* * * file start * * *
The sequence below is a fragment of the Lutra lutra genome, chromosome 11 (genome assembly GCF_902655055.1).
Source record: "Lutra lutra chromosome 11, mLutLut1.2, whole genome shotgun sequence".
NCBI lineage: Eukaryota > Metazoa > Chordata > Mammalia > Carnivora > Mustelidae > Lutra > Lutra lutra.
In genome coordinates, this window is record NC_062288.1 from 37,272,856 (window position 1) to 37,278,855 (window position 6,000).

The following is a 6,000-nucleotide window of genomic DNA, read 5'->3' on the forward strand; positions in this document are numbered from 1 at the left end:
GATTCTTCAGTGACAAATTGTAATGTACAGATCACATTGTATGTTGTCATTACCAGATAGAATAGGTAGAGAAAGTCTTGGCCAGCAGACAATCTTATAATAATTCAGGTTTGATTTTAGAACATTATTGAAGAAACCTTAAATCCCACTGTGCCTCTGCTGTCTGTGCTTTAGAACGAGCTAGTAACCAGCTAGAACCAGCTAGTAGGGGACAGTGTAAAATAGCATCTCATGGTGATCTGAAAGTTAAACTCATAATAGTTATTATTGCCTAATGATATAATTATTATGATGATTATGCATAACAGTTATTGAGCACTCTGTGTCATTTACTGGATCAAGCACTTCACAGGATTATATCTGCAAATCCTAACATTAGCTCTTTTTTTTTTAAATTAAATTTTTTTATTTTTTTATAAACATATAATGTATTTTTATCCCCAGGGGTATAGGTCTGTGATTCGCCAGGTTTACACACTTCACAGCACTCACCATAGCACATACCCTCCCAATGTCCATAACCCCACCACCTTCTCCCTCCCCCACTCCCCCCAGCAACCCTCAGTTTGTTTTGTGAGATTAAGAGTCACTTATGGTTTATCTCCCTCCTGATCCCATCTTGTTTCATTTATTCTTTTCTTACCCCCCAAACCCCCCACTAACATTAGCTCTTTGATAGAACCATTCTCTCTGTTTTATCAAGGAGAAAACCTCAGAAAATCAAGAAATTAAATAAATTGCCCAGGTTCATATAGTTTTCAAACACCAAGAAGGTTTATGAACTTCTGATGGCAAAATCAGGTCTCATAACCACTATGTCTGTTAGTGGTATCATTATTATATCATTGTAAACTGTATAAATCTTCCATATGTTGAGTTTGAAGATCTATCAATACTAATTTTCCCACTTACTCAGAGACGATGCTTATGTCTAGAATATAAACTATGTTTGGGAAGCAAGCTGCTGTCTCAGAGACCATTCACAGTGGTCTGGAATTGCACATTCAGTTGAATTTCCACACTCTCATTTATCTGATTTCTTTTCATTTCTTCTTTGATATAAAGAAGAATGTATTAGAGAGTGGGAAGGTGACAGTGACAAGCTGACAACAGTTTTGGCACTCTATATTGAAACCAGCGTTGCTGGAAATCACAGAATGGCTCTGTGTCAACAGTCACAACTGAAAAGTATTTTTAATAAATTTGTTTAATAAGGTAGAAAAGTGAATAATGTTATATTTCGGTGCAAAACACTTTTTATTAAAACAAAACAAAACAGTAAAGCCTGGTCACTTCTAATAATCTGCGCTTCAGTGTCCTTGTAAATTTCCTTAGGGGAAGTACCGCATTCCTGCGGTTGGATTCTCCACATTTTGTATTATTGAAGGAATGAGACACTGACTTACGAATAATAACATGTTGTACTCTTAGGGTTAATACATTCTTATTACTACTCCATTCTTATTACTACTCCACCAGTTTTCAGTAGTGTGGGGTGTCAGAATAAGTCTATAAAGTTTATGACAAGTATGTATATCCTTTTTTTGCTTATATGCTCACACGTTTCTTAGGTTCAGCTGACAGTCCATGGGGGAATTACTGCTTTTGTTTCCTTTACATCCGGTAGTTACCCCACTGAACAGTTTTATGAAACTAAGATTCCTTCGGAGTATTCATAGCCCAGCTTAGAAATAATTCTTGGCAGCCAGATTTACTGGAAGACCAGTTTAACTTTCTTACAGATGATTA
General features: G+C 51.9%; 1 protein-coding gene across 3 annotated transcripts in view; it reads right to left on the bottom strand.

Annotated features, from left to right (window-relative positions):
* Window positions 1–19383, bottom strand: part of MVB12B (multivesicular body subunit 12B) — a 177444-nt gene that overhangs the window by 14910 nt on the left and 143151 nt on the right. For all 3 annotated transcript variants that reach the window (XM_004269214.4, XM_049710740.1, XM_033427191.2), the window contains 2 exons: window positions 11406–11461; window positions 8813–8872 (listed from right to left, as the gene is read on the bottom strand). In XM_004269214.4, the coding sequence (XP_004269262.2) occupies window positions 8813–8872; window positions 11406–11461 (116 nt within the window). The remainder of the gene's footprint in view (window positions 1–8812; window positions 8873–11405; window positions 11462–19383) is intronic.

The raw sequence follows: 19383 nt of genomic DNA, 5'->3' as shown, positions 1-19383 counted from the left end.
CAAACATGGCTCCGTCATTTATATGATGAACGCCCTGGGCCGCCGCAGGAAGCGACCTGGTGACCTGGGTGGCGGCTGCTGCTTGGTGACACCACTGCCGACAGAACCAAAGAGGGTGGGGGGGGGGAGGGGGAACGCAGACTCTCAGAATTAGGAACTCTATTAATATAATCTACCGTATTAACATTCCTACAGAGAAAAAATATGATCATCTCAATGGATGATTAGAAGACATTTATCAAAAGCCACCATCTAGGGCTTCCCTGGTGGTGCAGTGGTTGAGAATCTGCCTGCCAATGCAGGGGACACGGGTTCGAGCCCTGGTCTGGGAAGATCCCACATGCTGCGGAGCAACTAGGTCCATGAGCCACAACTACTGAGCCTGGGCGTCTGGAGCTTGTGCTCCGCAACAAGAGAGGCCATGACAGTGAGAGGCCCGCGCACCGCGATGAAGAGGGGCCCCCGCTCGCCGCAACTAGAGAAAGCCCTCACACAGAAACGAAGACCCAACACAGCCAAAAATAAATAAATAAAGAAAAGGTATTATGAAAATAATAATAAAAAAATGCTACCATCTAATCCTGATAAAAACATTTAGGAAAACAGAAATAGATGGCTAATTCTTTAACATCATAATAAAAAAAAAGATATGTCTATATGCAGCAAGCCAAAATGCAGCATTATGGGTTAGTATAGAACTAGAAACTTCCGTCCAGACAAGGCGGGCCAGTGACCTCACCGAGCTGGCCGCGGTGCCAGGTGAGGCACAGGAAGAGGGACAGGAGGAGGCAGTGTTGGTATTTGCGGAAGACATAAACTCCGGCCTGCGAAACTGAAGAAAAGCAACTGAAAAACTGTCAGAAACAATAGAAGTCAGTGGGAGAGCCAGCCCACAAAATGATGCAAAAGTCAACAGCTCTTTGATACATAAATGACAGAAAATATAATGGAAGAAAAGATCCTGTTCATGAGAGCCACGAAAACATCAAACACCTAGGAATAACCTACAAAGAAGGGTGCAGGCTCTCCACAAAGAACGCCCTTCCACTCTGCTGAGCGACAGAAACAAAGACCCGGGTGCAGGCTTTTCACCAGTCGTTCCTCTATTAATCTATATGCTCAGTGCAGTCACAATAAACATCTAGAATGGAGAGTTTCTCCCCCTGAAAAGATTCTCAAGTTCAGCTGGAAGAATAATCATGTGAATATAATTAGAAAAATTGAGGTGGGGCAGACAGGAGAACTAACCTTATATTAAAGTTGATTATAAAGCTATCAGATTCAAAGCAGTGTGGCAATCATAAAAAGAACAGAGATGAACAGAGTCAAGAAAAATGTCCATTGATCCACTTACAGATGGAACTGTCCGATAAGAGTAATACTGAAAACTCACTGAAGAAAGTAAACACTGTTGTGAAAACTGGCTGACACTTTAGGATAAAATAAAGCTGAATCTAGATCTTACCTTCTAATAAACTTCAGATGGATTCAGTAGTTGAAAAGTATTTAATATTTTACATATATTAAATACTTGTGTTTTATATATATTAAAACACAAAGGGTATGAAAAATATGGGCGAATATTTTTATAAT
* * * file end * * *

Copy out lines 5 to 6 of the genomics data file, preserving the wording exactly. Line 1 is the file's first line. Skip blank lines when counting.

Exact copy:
The following is a 6,000-nucleotide window of genomic DNA, read 5'->3' on the forward strand; positions in this document are numbered from 1 at the left end:
GATTCTTCAGTGACAAATTGTAATGTACAGATCACATTGTATGTTGTCATTACCAGATAGAATAGGTAGAGAAAGTCTTGGCCAGCAGACAATCTTATAATAATTCAGGTTTGATTTTAGAACATTATTGAAGAAACCTTAAATCCCACTGTGCCTCTGCTGTCTGTGCTTTAGAACGAGCTAGTAACCAGCTAGAACCAGCTAGTAGGGGACAGTGTAAAATAGCATCTCATGGTGATCTGAAAGTTAAACTCATAATAGTTATTATTGCCTAATGATATAATTATTATGATGATTATGCATAACAGTTATTGAGCACTCTGTGTCATTTACTGGATCAAGCACTTCACAGGATTATATCTGCAAATCCTAACATTAGCTCTTTTTTTTTTAAATTAAATTTTTTTATTTTTTTATAAACATATAATGTATTTTTATCCCCAGGGGTATAGGTCTGTGATTCGCCAGGTTTACACACTTCACAGCACTCACCATAGCACATACCCTCCCAATGTCCATAACCCCACCACCTTCTCCCTCCCCCACTCCCCCCAGCAACCCTCAGTTTGTTTTGTGAGATTAAGAGTCACTTATGGTTTATCTCCCTCCTGATCCCATCTTGTTTCATTTATTCTTTTCTTACCCCCCAAACCCCCCACTAACATTAGCTCTTTGATAGAACCATTCTCTCTGTTTTATCAAGGAGAAAACCTCAGAAAATCAAGAAATTAAATAAATTGCCCAGGTTCATATAGTTTTCAAACACCAAGAAGGTTTATGAACTTCTGATGGCAAAATCAGGTCTCATAACCACTATGTCTGTTAGTGGTATCATTATTATATCATTGTAAACTGTATAAATCTTCCATATGTTGAGTTTGAAGATCTATCAATACTAATTTTCCCACTTACTCAGAGACGATGCTTATGTCTAGAATATAAACTATGTTTGGGAAGCAAGCTGCTGTCTCAGAGACCATTCACAGTGGTCTGGAATTGCACATTCAGTTGAATTTCCACACTCTCATTTATCTGATTTCTTTTCATTTCTTCTTTGATATAAAGAAGAATGTATTAGAGAGTGGGAAGGTGACAGTGACAAGCTGACAACAGTTTTGGCACTCTATATTGAAACCAGCGTTGCTGGAAATCACAGAATGGCTCTGTGTCAACAGTCACAACTGAAAAGTATTTTTAATAAATTTGTTTAATAAGGTAGAAAAGTGAATAATGTTATATTTCGGTGCAAAACACTTTTTATTAAAACAAAACAAAACAGTAAAGCCTGGTCACTTCTAATAATCTGCGCTTCAGTGTCCTTGTAAATTTCCTTAGGGGAAGTACCGCATTCCTGCGGTTGGATTCTCCACATTTTGTATTATTGAAGGAATGAGACACTGACTTACGAATAATAACATGTTGTACTCTTAGGGTTAATACATTCTTATTACTACTCCATTCTTATTACTACTCCACCAGTTTTCAGTAGTGTGGGGTGTCAGAATAAGTCTATAAAGTTTATGACAAGTATGTATATCCTTTTTTTGCTTATATGCTCACACGTTTCTTAGGTTCAGCTGACAGTCCATGGGGGAATTACTGCTTTTGTTTCCTTTACATCCGGTAGTTACCCCACTGAACAGTTTTATGAAACTAAGATTCCTTCGGAGTATTCATAGCCCAGCTTAGAAATAATTCTTGGCAGCCAGATTTACTGGAAGACCAGTTTAACTTTCTTACAGATGATTA